Invoking PSA against Farooq Abdullah is draconian, veteran leader subjected to gross injustice

Jammu and Kashmir administration invoked the Jammu and Kashmir PSA, against the veteran leader of National Conference, three-time CM of the state, and a sitting Member of Parliament, Farooq Abdullah

IANS-file photo
IANS-file photo

Amritananda Chakravorty/IPA

On the night of 15th September, 2019, the Jammu and Kashmir administration invoked the Jammu and Kashmir Public Safety Act, 1978 (PSA) against the veteran leader of National Conference, the three-time Chief Minister of J&K, and a sitting Member of Parliament, and put him in detention for a period of 15 days. This unprecedented action happened after Mr Abdullah was kept under house arrest for a period of 42 days, since 5th August, 2019, with the revocation of Article 370 by the Central Government, without any authority of law. Following weeks of his house arrest, his colleague, Mr Vaiko had filed a habeas corpus petition in the Supreme Court, seeking his production before the Court, and asking the Government the legality of his detention. In order to avoid judicial scrutiny, the J&K administration overnight decided to detain Mr Abdullah under the PSA as a preventive measure, but the question still remains whether this detention order could post facto validate his house arrest for the 42 days. Many would say that it cannot, leave aside the issue of validity of his current detention under the PSA per se.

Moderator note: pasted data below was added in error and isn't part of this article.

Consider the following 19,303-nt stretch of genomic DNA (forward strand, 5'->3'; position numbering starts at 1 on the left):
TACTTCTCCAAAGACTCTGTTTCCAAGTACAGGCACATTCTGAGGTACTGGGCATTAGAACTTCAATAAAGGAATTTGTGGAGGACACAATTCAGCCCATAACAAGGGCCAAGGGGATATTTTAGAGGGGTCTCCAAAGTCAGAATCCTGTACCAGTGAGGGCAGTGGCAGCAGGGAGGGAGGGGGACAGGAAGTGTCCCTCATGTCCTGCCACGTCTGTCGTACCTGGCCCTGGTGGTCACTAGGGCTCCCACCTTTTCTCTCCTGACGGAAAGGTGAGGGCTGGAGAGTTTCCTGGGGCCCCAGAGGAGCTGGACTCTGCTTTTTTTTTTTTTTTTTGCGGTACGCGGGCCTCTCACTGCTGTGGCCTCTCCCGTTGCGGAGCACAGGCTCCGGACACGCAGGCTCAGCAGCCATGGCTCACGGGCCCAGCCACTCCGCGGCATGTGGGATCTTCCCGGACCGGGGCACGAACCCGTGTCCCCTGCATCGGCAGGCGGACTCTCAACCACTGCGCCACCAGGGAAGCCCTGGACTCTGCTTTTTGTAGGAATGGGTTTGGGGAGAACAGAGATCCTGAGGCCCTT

The PSA was passed in 1978 by Sheikh Abdullah Government essentially to curb timber smuggling, but was enacted in the interest of the security of the State and public order. It seeks to designate prohibited areas, protected areas, prohibit circulation of certain documents in the State, and provides for detention of certain persons, amongst others. Section 8 of PSA states that if the Government is satisfied that any person is acting in any manner prejudicial to the security of the State or the maintenance of public order, then such person can be detained as a preventive measure. The said power can be exercised by the Divisional Commissioner or the District Magistrate. Section 8(2)(b) further defines ‘acting in any manner prejudicial to the maintenance of public order’ as promoting, propagating, or attempting to create feelings of enmity or hatred or disharmony on ground of religion, race, caste, community or region; and making preparations for using or attempting to use force disturbs or is likely disturb public order, amongst others.

Sections 9-10 provide for provisions on the execution of detention order and the conditions of such order, whereby the Government is empowered to specify such conditions as to maintenance of discipline, including transfer from one place of detention to another place. The proviso states that no permanent residents of the State could be lodged in jails outside the State. Now there are several reports of detainees from J&K being lodged in jails in Rajasthan and Haryana, and if they are permanent residents, they cannot be detained outside the State. Section 13 then provides for grounds of detention to be communicated to the detenue ordinarily within 5 days, and only in exceptional circumstances, within 10 days, in order to allow an opportunity to the detenue to make a representation against his detention to the Government. However, the detaining authority can choose not to disclose the reasons if it is in ‘public interest’, which has happened in the present case in Kashmir, where thousands of Kashmiris have been detained under PSA, with no grounds of detention being communicated to them.